Are you sick of taxes yet?

Photo: Steve Buissinne. Source: Pixabay

I certainly am. I’ve been gathering reports for months, updating my tax software, executing an initial draft, doing another system update, trying again. The only good thing about this tax season has been the extended deadlines. Of course, not in New Hampshire! Since we don’t have an “income tax” (koff!), they didn’t feel the need to extend the deadline. Never mind that the New Hampshire forms depend on the information we got from delayed (& corrected) forms filed by banks and brokers. Never mind that most states *did* extend their deadlines. Oh well. I wasn’t planning to do anything that weekend, anyway.

Much as we dislike them, taxes are one of the most important things to consider when we structure our investments. Whether we like it or not, the government is our partner in our financial dealings. Money, banking, and investing need to take this into account or they’re not considering the world as it is. This can be challenging because everyone’s taxes are different. But the reality of tax considerations is especially visible to us in April, with all the Certified Mail packages being delivered.

And we don’t need to be tax attorneys or a CPA to understand that capital gains, wash sales, qualified dividends, and State and local taxes make a big difference to our wealth. A recent story in Forbes describes the plight of an active Robinhood trader who didn’t understand about wash sales. He had turned $30,000 account into $75,000 through active trading. But the trading was *really* active. He would trade 10 to 50 times a day and racked up $45 million in trades with $1.4 million in capital gains. Because of wash sale rules, his losses were disallowed. Turbo tax told him that he owed $800,000 in taxes. I’d guess Robinhood won’t be sending up rockets on his app.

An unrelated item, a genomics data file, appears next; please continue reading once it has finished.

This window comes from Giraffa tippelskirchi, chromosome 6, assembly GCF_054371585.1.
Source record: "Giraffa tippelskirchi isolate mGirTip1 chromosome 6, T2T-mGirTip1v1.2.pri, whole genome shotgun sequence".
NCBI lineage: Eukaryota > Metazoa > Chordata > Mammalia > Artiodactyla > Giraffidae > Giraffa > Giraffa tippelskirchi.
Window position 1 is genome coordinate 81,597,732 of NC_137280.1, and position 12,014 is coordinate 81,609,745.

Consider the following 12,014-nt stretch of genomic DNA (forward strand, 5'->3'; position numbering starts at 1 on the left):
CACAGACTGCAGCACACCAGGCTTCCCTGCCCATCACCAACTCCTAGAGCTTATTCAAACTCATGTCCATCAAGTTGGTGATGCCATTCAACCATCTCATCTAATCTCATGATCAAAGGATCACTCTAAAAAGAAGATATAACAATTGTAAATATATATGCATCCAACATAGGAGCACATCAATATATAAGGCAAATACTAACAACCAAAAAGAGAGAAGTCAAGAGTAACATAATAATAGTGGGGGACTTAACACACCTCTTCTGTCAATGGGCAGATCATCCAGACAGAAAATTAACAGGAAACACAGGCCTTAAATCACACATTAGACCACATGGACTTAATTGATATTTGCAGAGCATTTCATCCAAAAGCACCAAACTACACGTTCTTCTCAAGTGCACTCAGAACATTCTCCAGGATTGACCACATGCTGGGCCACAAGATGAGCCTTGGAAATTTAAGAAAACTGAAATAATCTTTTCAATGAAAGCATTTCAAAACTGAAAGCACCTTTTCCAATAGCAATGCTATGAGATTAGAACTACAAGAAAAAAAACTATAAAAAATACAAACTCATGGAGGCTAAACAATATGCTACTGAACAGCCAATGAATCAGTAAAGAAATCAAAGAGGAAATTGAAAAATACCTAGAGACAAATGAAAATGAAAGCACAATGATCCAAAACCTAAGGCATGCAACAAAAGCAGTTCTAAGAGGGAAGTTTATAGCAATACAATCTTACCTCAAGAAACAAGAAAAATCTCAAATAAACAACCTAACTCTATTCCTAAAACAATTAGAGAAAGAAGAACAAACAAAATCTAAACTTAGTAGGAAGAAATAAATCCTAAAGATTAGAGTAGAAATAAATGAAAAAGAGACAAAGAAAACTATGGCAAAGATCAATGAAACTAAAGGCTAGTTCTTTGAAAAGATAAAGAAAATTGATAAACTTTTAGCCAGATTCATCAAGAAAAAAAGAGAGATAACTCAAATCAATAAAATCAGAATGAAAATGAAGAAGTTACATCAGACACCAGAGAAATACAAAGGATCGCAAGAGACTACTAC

Source: Pixabay.

Tax-aware investing doesn’t have to be complicated, but it does need to consider where you put your assets. For example, if you have money in a Roth IRA and a taxable account, you can share your losses with your partner, the Government, in the taxable account – through tax-loss harvesting or other tax-management techniques.. But gains and losses in the Roth are totally on you. That’s why it makes sense to have less risky investments in the Roth – especially as you approach retirement.

There are also a number of notoriously tax-inefficient investment vehicles. These securities and funds create tax liabilities but they don’t give you the cash to pay your taxes. Mutual funds with large capital gains distributions are one example. Inflation-protected bonds are another. With an inflation-protected bond, the principal growth with the CPI – as does the coupon payment. That principal increase is a taxable event. But you can’t spend the bond’s principal – at least, not until the bond matures. But you would owe taxes NOW on the bond’s appreciation. The same is true of long-term zero-coupon bonds.

Tax-inefficient investments should be in an IRA, where they can do their thing without the Government taking a slice. They’re not so hot elsewhere.

Taking aim at taxes? Photo: Tim Pollard. Source: Wikipedia. CC BY-SA 4.0.

There are other ways to manage your tax liability. Suppose you have a taxable portfolio that’s doubled, but you’re concerned about the market. You *could* sell out, but that would cost a lot in taxes. Or you could hedge. Suppose the market goes down 20%. You’ll have a gain on your hedge, which you can realize, taking *that* gain. Your portfolio has been protected, and your taxes are a lot lower.

I’ve never understood why people obsess about management fees but just give up when thinking about taxes. This isn’t rocket science. To be tax-efficient we just need to keep our partner in mind. Because investing isn’t about what we make. It’s about what we keep.